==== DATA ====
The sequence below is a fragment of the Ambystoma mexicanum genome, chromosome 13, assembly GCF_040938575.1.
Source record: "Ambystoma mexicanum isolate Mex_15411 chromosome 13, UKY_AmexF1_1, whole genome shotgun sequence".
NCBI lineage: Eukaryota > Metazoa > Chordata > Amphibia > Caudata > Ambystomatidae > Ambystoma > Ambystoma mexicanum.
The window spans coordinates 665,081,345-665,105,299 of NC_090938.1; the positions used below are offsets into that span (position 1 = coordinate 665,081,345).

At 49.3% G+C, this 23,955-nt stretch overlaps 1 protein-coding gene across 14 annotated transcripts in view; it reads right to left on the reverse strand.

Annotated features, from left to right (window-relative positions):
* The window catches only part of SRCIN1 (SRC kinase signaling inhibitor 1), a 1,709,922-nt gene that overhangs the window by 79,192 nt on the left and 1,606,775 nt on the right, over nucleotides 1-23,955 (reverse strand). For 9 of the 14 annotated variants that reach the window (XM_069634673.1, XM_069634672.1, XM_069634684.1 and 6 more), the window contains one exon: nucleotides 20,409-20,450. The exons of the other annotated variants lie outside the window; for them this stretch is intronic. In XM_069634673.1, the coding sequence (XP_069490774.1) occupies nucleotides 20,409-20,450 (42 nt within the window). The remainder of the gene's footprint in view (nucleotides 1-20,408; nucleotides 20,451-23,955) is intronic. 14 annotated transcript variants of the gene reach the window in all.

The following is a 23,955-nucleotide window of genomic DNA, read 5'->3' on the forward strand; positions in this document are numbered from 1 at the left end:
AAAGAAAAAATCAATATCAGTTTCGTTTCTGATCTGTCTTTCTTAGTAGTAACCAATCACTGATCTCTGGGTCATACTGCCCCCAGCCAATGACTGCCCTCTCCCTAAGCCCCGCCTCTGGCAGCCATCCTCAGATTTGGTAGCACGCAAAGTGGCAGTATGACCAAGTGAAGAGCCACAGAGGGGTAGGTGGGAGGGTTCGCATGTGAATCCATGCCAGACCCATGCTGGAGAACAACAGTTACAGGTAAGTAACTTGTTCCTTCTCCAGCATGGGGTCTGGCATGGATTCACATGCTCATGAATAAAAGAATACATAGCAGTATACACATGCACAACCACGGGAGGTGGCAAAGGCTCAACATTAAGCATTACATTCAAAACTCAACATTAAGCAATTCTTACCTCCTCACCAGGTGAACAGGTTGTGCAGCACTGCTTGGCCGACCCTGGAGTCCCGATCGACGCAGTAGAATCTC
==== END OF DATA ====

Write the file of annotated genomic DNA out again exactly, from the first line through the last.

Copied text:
The sequence below is a fragment of the Ambystoma mexicanum genome, chromosome 13, assembly GCF_040938575.1.
Source record: "Ambystoma mexicanum isolate Mex_15411 chromosome 13, UKY_AmexF1_1, whole genome shotgun sequence".
NCBI lineage: Eukaryota > Metazoa > Chordata > Amphibia > Caudata > Ambystomatidae > Ambystoma > Ambystoma mexicanum.
The window spans coordinates 665,081,345-665,105,299 of NC_090938.1; the positions used below are offsets into that span (position 1 = coordinate 665,081,345).

At 49.3% G+C, this 23,955-nt stretch overlaps 1 protein-coding gene across 14 annotated transcripts in view; it reads right to left on the reverse strand.

Annotated features, from left to right (window-relative positions):
* The window catches only part of SRCIN1 (SRC kinase signaling inhibitor 1), a 1,709,922-nt gene that overhangs the window by 79,192 nt on the left and 1,606,775 nt on the right, over nucleotides 1-23,955 (reverse strand). For 9 of the 14 annotated variants that reach the window (XM_069634673.1, XM_069634672.1, XM_069634684.1 and 6 more), the window contains one exon: nucleotides 20,409-20,450. The exons of the other annotated variants lie outside the window; for them this stretch is intronic. In XM_069634673.1, the coding sequence (XP_069490774.1) occupies nucleotides 20,409-20,450 (42 nt within the window). The remainder of the gene's footprint in view (nucleotides 1-20,408; nucleotides 20,451-23,955) is intronic. 14 annotated transcript variants of the gene reach the window in all.

The following is a 23,955-nucleotide window of genomic DNA, read 5'->3' on the forward strand; positions in this document are numbered from 1 at the left end:
AAAGAAAAAATCAATATCAGTTTCGTTTCTGATCTGTCTTTCTTAGTAGTAACCAATCACTGATCTCTGGGTCATACTGCCCCCAGCCAATGACTGCCCTCTCCCTAAGCCCCGCCTCTGGCAGCCATCCTCAGATTTGGTAGCACGCAAAGTGGCAGTATGACCAAGTGAAGAGCCACAGAGGGGTAGGTGGGAGGGTTCGCATGTGAATCCATGCCAGACCCATGCTGGAGAACAACAGTTACAGGTAAGTAACTTGTTCCTTCTCCAGCATGGGGTCTGGCATGGATTCACATGCTCATGAATAAAAGAATACATAGCAGTATACACATGCACAACCACGGGAGGTGGCAAAGGCTCAACATTAAGCATTACATTCAAAACTCAACATTAAGCAATTCTTACCTCCTCACCAGGTGAACAGGTTGTGCAGCACTGCTTGGCCGACCCTGGAGTCCCGATCGACGCAGTAGAATCTC